Gritty 'Hill Street' cops return via DVD box set
By Terry Lawson
Detroit Free Press
By Terry Lawson
"Hill Street Blues," which had its television network debut on NBC as a midseason replacement series in January 1981, was not quite as original and innovative as legend would have it.
Its basic premise, of an urban cop station constantly under siege from the criminals and the bureaucrats preoccupied with budgets and public relations, was ordered by network programming wunderkind Fred Silverman.
He thought a drama that combined the style of what was then the most gritty and realistic cop show to date, "Police Story," with the workplace conflict in popular ensemble sitcoms like "Barney Miller" could have potential.
It looked to be a bad call by Silverman. TV critics immediately embraced it and beat the drums loudly, but the public barely bothered. But those who did were hooked.
Revisiting the show in the DVD box set "Hill Street Blues — The Complete First Season" (Fox) makes it exceedingly obvious why: Every episode, which began with a trademark roll call by gruff guardian angel Sgt. Phil Eszterhaus (Michael Conrad) that laid out the cases for that day, harbored major surprises.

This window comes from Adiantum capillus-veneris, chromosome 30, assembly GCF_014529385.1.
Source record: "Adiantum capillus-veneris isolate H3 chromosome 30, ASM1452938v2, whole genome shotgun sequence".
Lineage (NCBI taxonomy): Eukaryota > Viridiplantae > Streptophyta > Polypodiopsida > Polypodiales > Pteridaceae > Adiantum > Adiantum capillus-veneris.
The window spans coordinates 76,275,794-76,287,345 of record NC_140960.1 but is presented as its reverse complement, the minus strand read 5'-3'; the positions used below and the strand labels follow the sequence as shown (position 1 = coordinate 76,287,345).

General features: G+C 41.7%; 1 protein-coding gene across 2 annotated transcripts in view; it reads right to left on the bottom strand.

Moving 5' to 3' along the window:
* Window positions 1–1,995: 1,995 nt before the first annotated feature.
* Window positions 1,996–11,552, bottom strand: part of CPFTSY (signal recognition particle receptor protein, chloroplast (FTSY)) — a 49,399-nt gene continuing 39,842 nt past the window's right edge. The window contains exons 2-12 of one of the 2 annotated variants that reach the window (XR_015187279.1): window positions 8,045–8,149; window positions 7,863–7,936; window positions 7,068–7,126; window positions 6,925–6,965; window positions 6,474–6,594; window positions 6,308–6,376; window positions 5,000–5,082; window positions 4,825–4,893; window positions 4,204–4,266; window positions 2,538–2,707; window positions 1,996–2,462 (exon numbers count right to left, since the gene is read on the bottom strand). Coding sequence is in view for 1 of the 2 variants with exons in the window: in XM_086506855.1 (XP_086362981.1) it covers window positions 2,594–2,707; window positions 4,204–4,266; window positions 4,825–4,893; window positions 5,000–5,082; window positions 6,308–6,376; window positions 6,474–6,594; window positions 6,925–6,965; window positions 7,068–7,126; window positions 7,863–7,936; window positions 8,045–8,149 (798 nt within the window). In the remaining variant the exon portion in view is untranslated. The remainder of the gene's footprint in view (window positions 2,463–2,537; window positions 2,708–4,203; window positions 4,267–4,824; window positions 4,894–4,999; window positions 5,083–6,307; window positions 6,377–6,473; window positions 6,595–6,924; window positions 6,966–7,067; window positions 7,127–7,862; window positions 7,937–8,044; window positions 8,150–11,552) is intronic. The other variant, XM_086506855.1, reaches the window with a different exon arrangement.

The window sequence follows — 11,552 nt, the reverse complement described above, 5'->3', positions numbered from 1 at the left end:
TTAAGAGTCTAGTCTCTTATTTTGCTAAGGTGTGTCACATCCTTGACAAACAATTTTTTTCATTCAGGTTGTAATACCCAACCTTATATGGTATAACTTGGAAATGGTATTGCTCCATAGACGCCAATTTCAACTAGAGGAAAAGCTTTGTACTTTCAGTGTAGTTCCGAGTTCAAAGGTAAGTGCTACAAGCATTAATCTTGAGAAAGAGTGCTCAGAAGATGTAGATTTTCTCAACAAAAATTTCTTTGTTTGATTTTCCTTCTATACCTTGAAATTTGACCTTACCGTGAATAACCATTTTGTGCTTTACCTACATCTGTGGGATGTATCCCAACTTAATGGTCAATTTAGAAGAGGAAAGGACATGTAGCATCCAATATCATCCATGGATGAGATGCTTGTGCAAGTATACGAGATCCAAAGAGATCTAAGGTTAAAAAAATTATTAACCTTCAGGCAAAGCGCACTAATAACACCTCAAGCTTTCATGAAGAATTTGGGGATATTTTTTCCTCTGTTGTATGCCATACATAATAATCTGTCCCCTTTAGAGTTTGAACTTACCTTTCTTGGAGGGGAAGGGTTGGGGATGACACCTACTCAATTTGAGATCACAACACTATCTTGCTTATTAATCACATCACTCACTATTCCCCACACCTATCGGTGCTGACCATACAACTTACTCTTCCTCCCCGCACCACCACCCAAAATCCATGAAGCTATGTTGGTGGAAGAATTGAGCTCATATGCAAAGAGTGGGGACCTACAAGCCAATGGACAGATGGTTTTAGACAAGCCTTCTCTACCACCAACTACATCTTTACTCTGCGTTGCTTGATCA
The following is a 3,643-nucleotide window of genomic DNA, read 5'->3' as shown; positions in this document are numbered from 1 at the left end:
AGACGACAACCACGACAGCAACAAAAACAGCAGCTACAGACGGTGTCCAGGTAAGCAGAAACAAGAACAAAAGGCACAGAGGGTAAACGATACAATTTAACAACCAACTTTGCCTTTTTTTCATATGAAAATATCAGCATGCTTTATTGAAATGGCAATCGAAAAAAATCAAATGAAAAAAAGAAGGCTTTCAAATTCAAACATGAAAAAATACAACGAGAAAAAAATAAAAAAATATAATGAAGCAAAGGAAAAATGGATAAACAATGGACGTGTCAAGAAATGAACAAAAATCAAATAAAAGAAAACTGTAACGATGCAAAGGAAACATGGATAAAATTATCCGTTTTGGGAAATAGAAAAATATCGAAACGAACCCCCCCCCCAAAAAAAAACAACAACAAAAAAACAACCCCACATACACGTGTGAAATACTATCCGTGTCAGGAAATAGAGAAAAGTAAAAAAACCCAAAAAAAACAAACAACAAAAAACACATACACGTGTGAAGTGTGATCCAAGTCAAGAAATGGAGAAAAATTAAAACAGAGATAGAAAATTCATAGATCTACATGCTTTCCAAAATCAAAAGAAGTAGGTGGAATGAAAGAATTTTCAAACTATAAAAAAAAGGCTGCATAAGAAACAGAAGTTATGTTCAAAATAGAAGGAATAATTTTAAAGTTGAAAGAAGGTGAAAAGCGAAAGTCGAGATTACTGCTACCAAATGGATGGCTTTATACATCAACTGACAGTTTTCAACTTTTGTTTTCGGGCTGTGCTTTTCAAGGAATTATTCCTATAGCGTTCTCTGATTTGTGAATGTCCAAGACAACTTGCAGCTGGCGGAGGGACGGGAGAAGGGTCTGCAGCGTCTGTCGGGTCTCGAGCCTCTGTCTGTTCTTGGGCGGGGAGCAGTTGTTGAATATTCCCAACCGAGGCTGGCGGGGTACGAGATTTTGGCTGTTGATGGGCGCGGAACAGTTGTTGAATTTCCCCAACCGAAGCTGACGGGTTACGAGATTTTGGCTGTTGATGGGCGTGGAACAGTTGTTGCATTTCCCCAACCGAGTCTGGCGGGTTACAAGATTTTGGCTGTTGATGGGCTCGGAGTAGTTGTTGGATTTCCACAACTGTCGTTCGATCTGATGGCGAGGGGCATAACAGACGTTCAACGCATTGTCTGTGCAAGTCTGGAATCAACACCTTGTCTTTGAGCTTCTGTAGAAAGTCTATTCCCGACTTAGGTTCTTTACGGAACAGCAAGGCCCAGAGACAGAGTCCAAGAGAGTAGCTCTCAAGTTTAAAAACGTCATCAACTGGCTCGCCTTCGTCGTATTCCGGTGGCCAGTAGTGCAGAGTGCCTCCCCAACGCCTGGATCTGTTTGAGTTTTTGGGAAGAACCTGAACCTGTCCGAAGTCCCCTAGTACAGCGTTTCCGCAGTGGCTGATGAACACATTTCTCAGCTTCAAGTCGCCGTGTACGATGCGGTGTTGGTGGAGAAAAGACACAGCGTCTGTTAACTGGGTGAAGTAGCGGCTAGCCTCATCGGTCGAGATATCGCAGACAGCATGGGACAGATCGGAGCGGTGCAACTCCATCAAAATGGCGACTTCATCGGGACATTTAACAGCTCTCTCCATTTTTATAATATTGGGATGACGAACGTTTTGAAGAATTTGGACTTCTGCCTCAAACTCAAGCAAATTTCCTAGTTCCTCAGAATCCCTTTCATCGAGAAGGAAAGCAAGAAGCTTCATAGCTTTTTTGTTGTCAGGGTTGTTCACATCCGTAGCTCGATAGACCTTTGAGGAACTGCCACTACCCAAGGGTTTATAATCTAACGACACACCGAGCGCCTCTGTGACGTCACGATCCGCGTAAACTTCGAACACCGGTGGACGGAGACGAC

At the end of episode one, we discovered that the beleaguered but dependable station chief Capt. Furillo (Daniel J. Travanti), who had spent a sizable amount of time arguing with bleeding-heart public defender Joyce Davenport (Veronica Hamel, my instant fantasy woman), was sleeping with her.
As the show went on the characters became more endearing, and the stories less complex, but that hardly makes me look forward to more season sets with any less anticipation. It remains, as Joyce Carol Oates once wrote, one of the few serious narrative triumphs of network television.